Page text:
Bog Fritillary (Boloria eunomia [Esper])
Wing span: 1 1/4 - 1 3/4 inches (3.2 - 4.5 cm).
Identification: Upperside orange-brown to tan with dark markings. Underside of hindwing orange with light nonmetallic bands; postmedian row spots are white bordered with black.
Life history: Males patrol in wet areas for females. Eggs are laid in groups of 2-4 under host plant leaves, which the caterpillars eat. Third- and fourth-stage caterpillars overwinter.
Flight: One brood from June-August.
Caterpillar hosts: Willow (Salix), alpine smartweed (Polygonum viviparum), and violets (Viola).
Adult food: Nectar from flowers including Labrador tea and goldenrod.
Habitat: Bogs, moist tundra, willow seeps.
Range: Alaska and most of Canada south to the bordering United States including northern Maine and the northern Great Lakes region; south in the Rocky Mountains to Colorado.
Conservation: Not usually of conservation concern.
The Nature Conservancy Global Rank: G5 - Demonstrably secure globally, though it may be quite rare in parts of its range, especially at the periphery.
Management needs: None reported.
Opler, P. A. and G. O. Krizek. 1984. Butterflies east of the Great Plains. Johns Hopkins University Press, Baltimore. 294 pages, 54 color plates. Opler, P. A. and V. Malikul. 1992. A field guide to eastern butterflies. Peterson field guide #4. Houghton-Mifflin Co., Boston. 396 pages, 48 color plates. Scott, J. A. 1986. The butterflies of North America. Stanford University Press, Stanford, Calif. 583 pages, 64 color plates. Tilden, J. W. 1986. A field guide to western butterflies. Houghton-Mifflin Co., Boston, Mass. 370 pages, 23 color plates.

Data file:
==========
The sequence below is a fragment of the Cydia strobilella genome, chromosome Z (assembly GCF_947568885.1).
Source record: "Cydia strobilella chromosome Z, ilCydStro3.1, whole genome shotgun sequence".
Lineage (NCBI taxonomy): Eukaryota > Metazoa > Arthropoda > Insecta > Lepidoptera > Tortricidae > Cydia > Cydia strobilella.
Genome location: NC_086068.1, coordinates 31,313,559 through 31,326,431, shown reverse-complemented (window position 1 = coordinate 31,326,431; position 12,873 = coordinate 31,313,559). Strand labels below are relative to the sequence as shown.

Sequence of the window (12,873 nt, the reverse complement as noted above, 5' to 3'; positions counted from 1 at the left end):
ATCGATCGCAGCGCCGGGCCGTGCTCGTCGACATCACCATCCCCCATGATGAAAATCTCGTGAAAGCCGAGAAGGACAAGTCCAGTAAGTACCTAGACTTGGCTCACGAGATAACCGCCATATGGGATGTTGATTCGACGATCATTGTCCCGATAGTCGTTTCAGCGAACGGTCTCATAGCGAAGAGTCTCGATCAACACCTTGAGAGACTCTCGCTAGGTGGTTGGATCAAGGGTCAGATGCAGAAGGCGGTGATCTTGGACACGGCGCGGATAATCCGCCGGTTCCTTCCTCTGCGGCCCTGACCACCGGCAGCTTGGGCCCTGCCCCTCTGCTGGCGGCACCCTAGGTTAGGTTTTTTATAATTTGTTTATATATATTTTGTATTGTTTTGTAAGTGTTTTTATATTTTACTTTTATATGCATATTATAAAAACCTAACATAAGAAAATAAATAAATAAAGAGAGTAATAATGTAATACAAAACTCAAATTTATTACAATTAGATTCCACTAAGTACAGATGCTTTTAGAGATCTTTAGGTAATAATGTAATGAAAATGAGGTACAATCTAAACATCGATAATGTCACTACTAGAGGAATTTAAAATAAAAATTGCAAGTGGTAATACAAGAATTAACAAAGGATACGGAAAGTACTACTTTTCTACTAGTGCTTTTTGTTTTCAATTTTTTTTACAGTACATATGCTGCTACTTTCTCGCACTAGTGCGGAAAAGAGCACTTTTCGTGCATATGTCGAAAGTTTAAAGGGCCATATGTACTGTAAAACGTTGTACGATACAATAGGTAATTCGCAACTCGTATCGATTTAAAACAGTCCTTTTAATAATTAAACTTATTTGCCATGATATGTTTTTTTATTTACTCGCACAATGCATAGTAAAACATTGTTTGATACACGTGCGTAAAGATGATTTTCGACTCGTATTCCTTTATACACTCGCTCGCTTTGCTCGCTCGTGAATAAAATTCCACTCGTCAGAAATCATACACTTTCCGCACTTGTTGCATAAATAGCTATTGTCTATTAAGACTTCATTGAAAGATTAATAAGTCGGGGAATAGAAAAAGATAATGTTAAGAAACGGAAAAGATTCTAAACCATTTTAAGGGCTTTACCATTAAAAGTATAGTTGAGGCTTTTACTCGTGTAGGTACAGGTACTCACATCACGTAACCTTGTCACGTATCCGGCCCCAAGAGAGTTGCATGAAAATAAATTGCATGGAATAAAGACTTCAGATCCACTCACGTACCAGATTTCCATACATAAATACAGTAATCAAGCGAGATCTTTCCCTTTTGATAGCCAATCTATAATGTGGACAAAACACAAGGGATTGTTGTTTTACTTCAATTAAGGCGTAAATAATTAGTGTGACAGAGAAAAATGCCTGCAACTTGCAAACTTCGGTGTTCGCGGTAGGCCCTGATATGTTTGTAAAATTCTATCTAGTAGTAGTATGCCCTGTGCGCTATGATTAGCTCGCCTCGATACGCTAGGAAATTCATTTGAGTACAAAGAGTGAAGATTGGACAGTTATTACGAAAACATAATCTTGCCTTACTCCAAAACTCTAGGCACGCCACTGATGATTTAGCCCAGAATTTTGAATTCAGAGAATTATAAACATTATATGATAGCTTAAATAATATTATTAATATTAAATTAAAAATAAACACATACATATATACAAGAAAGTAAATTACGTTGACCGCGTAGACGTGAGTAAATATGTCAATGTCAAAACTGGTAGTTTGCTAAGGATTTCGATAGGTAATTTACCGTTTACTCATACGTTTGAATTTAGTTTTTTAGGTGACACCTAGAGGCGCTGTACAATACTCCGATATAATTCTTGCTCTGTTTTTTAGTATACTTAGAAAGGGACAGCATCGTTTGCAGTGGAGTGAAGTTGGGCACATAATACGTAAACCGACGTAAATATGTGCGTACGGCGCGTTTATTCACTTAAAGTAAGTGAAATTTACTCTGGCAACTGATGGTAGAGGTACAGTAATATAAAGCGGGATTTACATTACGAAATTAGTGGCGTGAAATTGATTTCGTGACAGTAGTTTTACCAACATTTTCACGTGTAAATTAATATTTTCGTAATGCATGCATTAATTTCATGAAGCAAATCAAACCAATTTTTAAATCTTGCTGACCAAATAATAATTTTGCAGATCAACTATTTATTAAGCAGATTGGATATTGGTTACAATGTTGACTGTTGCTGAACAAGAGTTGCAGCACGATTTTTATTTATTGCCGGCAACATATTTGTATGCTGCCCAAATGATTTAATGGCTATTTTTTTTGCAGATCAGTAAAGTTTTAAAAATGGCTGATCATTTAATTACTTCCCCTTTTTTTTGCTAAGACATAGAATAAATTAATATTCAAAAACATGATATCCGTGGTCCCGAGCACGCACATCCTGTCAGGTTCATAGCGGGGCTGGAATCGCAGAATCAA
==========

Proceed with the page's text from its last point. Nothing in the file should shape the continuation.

Author: Jane M. Struttmann
State and Regional References:
Ebner, J.A. 1970. Butterflies of Wisconsin. Milwaukee Public Museum Popular Science Handbook No. 12. Layberry, R.A., Hall, P.W. & Lafontaine, D.J., 1998. The Butterflies of Canada. University of Toronto Press, Toronto, ON. 280 pp. Opler, P.A. 1998. A field guide to eastern butterflies, revised format. Houghton Mifflin Co., Boston.